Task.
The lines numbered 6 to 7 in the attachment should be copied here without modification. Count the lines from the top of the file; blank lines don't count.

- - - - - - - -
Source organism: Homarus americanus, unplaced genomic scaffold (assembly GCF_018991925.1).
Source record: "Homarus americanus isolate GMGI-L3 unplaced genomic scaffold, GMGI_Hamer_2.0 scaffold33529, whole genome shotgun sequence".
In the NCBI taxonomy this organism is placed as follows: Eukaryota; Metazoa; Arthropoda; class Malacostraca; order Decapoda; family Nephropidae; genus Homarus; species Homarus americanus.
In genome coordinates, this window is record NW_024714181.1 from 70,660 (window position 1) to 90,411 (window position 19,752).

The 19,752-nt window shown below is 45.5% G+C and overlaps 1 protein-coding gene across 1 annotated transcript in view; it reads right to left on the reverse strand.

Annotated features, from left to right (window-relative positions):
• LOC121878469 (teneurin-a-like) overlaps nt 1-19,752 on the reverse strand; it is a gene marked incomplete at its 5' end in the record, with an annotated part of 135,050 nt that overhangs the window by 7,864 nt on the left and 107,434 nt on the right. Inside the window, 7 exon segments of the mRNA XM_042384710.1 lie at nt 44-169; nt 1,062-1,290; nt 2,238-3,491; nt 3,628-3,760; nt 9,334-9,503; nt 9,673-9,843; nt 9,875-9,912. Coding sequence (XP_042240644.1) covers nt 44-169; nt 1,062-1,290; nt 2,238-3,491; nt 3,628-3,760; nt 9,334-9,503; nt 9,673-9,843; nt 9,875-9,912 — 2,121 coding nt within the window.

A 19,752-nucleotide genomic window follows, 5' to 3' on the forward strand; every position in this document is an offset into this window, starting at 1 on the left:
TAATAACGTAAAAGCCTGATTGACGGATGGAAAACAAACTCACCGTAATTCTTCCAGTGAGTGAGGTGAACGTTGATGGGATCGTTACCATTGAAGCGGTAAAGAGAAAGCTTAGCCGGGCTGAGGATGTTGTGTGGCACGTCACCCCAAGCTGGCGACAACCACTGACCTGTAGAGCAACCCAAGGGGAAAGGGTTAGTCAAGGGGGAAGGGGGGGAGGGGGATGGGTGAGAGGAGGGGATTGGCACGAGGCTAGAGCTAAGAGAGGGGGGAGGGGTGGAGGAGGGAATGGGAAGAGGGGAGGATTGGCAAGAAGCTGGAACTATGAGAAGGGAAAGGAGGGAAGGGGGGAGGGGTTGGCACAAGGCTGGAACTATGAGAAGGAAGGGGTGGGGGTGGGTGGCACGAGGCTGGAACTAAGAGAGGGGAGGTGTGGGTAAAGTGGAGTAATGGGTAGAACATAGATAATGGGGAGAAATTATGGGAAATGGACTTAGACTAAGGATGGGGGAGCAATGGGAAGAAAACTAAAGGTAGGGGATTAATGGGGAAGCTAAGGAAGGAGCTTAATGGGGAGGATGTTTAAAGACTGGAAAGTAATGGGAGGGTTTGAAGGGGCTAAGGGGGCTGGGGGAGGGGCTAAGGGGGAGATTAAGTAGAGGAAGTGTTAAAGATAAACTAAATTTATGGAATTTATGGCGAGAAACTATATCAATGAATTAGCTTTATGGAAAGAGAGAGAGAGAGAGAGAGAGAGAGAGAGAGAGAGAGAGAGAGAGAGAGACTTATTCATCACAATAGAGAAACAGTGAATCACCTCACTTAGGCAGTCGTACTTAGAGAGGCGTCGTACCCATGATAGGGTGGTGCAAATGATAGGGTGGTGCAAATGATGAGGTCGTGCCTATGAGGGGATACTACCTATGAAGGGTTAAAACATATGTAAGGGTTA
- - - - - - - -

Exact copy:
Annotated features, from left to right (window-relative positions):
• LOC121878469 (teneurin-a-like) overlaps nt 1-19,752 on the reverse strand; it is a gene marked incomplete at its 5' end in the record, with an annotated part of 135,050 nt that overhangs the window by 7,864 nt on the left and 107,434 nt on the right. Inside the window, 7 exon segments of the mRNA XM_042384710.1 lie at nt 44-169; nt 1,062-1,290; nt 2,238-3,491; nt 3,628-3,760; nt 9,334-9,503; nt 9,673-9,843; nt 9,875-9,912. Coding sequence (XP_042240644.1) covers nt 44-169; nt 1,062-1,290; nt 2,238-3,491; nt 3,628-3,760; nt 9,334-9,503; nt 9,673-9,843; nt 9,875-9,912 — 2,121 coding nt within the window.